Upset judge orders bond hearing for inmate awaiting mental health evaluation

BISMARCK -- A judge has condemned the handling of the case of inmate Jessica Tsao, accused of stealing a rental car which she drove from California to Bismarck, as "confusing" and "unacceptable."...

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Jessica Tsao

BISMARCK -- A judge has condemned the handling of the case of inmate Jessica Tsao, accused of stealing a rental car which she drove from California to Bismarck, as "confusing" and "unacceptable."

On Thursday, South Central District Judge James Hill signed an order for a new bond hearing, which will be held 11 a.m. today, and will also hear when Tsao's psychiatric evaluation will take place and where.

"The defendant cannot continue to languish in the Burleigh County Detention Center without some end date,” Hill wrote in the document.

Both a prosecutor and Tsao’s attorney, Kent Morrow, will be present to discuss Tsao’s present bond - set at $1,000 - and whether it should be modified.

Jessica Tsao was diagnosed with paranoid schizophrenia in April and hasn’t yet been convicted on any charges. She has languished in the Burleigh County Detention Center since Aug. 29.


Her mother, Snowy Zhou, said her 29-year-old daughter should not be sitting behind bars and needs to be treated for her illness.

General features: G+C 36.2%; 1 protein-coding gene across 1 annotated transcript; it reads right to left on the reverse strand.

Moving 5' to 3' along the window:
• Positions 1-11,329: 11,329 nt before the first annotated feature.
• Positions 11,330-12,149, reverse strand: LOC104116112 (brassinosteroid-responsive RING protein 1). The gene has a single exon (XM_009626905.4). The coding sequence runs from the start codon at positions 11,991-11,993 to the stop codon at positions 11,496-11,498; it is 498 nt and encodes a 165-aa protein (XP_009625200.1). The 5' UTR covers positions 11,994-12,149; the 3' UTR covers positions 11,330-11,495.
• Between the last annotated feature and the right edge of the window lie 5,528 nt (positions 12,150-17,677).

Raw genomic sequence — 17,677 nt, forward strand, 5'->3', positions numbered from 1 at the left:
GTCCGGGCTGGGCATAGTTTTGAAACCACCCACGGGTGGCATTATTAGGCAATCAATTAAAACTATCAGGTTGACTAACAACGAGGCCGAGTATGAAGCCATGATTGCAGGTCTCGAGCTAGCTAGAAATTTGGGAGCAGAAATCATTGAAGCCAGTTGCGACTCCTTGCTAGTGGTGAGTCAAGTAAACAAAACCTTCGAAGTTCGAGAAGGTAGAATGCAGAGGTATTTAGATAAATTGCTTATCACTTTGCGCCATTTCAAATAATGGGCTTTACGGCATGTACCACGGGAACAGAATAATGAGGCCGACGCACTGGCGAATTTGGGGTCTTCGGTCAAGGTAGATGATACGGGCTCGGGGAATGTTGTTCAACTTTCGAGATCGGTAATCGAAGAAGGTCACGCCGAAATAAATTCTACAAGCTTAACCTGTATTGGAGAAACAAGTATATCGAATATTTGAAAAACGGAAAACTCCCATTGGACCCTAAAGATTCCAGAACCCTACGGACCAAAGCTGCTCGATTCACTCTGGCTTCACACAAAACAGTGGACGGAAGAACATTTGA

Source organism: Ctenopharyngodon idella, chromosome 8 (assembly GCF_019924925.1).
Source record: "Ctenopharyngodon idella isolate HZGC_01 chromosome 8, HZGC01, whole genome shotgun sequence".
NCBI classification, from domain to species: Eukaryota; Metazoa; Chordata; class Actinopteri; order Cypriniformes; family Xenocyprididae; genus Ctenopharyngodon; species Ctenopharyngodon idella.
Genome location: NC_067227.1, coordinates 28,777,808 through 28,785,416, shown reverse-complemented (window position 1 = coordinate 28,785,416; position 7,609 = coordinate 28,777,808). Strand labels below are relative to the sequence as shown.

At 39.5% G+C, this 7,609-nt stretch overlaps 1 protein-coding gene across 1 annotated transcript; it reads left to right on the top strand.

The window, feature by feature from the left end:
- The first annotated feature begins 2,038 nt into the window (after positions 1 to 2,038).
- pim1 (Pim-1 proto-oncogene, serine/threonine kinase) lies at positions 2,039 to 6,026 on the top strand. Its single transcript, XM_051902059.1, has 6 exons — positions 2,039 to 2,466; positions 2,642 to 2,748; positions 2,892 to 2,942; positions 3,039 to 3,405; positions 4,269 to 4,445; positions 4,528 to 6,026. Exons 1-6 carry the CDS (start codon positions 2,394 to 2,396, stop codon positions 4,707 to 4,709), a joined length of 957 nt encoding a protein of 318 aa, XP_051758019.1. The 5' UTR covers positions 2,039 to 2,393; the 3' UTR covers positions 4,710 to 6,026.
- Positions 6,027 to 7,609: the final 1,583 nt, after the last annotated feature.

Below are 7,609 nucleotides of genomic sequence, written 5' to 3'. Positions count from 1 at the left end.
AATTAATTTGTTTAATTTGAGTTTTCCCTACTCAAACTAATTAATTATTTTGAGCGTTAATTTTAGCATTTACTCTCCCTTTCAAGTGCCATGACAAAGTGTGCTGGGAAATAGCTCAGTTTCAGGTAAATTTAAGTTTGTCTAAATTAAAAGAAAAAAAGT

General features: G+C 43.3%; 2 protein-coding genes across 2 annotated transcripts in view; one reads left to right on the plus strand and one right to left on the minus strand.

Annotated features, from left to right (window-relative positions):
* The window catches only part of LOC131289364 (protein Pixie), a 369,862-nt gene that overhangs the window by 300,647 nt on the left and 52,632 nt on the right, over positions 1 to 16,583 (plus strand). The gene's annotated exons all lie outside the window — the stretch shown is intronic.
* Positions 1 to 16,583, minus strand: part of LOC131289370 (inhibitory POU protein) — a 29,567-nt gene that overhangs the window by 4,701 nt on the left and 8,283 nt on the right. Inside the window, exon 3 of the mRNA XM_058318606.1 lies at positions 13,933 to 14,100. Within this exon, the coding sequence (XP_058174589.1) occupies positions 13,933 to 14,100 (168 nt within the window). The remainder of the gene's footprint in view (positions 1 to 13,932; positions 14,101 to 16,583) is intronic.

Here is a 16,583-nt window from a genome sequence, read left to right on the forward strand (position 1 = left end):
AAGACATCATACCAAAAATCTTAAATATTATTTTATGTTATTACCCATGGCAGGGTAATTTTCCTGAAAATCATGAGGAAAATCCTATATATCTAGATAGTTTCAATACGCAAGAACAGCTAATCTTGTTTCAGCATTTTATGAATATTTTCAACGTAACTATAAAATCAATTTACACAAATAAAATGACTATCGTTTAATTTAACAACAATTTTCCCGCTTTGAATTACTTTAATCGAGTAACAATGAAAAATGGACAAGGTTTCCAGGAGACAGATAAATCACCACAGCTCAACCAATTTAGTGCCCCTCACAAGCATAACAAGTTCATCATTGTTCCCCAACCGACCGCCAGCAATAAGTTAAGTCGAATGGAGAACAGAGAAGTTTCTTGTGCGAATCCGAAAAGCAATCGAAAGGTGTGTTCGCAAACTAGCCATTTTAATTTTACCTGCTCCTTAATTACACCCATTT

Several attempts have been made by Zhou and her two lawyers, including Bismarck attorney Tom Dickson, to secure a criminal competency exam as quickly as possible, but to no avail.

Tsao was first scheduled to have a criminal competency exam Dec. 8 at North Dakota State Hospital in Jamestown. In January, an evaluation still hadn’t been performed, and another evaluation was scheduled for March 23, which was signed into the court on Jan. 5.

The postponement was caused by delay in getting necessary criminal and medical records to the state hospital, Morrow said by email.

Today, Tsao continues to sit behind bars, without a competency exam or treatment.

Late last month, an earlier exam was approved to take place within 30 days at West Central Human Service Center in Bismarck. The evaluation date was again changed last week, and another request was made to transport Tsao to the state hospital March 16 for an evaluation.

Morrow said West Central was found to be unfit to perform the evaluation.

Dr. Andrew McLean, the medical director for the North Dakota Department of Human Services, said the state’s human service centers usually don’t perform criminal competency exams.


“Typically, the state hospital forensics unit has been the group that’s done that or a private provider,” said McLean, adding that human service centers usually work to treat individuals and not as agents to the court.

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